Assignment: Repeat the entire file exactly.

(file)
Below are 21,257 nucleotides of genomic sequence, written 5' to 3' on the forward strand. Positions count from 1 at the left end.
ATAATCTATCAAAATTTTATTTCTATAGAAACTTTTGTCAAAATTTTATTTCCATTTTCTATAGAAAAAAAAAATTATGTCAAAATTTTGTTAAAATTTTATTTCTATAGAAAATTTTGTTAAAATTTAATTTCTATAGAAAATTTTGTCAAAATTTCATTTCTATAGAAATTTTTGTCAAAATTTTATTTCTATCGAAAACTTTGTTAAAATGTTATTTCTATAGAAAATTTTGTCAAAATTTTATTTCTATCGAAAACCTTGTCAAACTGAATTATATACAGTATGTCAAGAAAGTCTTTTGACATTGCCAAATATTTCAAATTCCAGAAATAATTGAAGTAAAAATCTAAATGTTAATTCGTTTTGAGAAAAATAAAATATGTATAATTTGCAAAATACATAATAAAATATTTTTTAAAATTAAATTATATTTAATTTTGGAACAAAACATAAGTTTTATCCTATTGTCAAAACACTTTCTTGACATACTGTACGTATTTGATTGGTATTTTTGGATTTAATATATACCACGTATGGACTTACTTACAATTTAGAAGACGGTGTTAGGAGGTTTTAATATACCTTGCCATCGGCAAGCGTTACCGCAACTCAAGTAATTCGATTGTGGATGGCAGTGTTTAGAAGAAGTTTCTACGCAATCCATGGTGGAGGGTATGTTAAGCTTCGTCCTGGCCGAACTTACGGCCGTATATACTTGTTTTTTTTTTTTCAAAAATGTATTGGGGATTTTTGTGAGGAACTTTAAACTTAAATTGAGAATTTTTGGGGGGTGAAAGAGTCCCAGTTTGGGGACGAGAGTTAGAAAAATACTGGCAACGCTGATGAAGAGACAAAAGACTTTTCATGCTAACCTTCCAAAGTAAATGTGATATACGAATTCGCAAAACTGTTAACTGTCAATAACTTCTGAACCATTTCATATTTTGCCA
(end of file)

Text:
Below are 21,257 nucleotides of genomic sequence, written 5' to 3' on the forward strand. Positions count from 1 at the left end.
ATAATCTATCAAAATTTTATTTCTATAGAAACTTTTGTCAAAATTTTATTTCCATTTTCTATAGAAAAAAAAAATTATGTCAAAATTTTGTTAAAATTTTATTTCTATAGAAAATTTTGTTAAAATTTAATTTCTATAGAAAATTTTGTCAAAATTTCATTTCTATAGAAATTTTTGTCAAAATTTTATTTCTATCGAAAACTTTGTTAAAATGTTATTTCTATAGAAAATTTTGTCAAAATTTTATTTCTATCGAAAACCTTGTCAAACTGAATTATATACAGTATGTCAAGAAAGTCTTTTGACATTGCCAAATATTTCAAATTCCAGAAATAATTGAAGTAAAAATCTAAATGTTAATTCGTTTTGAGAAAAATAAAATATGTATAATTTGCAAAATACATAATAAAATATTTTTTAAAATTAAATTATATTTAATTTTGGAACAAAACATAAGTTTTATCCTATTGTCAAAACACTTTCTTGACATACTGTACGTATTTGATTGGTATTTTTGGATTTAATATATACCACGTATGGACTTACTTACAATTTAGAAGACGGTGTTAGGAGGTTTTAATATACCTTGCCATCGGCAAGCGTTACCGCAACTCAAGTAATTCGATTGTGGATGGCAGTGTTTAGAAGAAGTTTCTACGCAATCCATGGTGGAGGGTATGTTAAGCTTCGTCCTGGCCGAACTTACGGCCGTATATACTTGTTTTTTTTTTTTCAAAAATGTATTGGGGATTTTTGTGAGGAACTTTAAACTTAAATTGAGAATTTTTGGGGGGTGAAAGAGTCCCAGTTTGGGGACGAGAGTTAGAAAAATACTGGCAACGCTGATGAAGAGACAAAAGACTTTTCATGCTAACCTTCCAAAGTAAATGTGATATACGAATTCGCAAAACTGTTAACTGTCAATAACTTCTGAACCATTTCATATTTTGCCA